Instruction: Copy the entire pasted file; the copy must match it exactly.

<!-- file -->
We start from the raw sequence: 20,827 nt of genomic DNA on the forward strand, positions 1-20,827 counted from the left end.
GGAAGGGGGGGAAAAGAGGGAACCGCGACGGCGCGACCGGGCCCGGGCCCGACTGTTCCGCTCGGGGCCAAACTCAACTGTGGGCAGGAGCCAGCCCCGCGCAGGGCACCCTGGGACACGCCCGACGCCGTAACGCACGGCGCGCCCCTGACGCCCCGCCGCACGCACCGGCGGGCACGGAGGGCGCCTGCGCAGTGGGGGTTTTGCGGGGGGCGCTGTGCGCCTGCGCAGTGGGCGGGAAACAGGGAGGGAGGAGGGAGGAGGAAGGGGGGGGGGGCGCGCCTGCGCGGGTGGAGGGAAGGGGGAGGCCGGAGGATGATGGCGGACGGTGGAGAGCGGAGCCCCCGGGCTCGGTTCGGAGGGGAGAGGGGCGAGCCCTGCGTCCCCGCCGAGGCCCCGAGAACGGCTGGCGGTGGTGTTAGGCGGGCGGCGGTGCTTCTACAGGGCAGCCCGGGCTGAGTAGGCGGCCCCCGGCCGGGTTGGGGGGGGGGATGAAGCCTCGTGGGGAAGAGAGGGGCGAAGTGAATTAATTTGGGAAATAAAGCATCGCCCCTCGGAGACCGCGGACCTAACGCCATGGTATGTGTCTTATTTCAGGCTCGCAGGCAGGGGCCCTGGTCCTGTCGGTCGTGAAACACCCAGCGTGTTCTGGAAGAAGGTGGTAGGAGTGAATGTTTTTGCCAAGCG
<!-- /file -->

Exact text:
We start from the raw sequence: 20,827 nt of genomic DNA on the forward strand, positions 1-20,827 counted from the left end.
GGAAGGGGGGGAAAAGAGGGAACCGCGACGGCGCGACCGGGCCCGGGCCCGACTGTTCCGCTCGGGGCCAAACTCAACTGTGGGCAGGAGCCAGCCCCGCGCAGGGCACCCTGGGACACGCCCGACGCCGTAACGCACGGCGCGCCCCTGACGCCCCGCCGCACGCACCGGCGGGCACGGAGGGCGCCTGCGCAGTGGGGGTTTTGCGGGGGGCGCTGTGCGCCTGCGCAGTGGGCGGGAAACAGGGAGGGAGGAGGGAGGAGGAAGGGGGGGGGGGCGCGCCTGCGCGGGTGGAGGGAAGGGGGAGGCCGGAGGATGATGGCGGACGGTGGAGAGCGGAGCCCCCGGGCTCGGTTCGGAGGGGAGAGGGGCGAGCCCTGCGTCCCCGCCGAGGCCCCGAGAACGGCTGGCGGTGGTGTTAGGCGGGCGGCGGTGCTTCTACAGGGCAGCCCGGGCTGAGTAGGCGGCCCCCGGCCGGGTTGGGGGGGGGGATGAAGCCTCGTGGGGAAGAGAGGGGCGAAGTGAATTAATTTGGGAAATAAAGCATCGCCCCTCGGAGACCGCGGACCTAACGCCATGGTATGTGTCTTATTTCAGGCTCGCAGGCAGGGGCCCTGGTCCTGTCGGTCGTGAAACACCCAGCGTGTTCTGGAAGAAGGTGGTAGGAGTGAATGTTTTTGCCAAGCG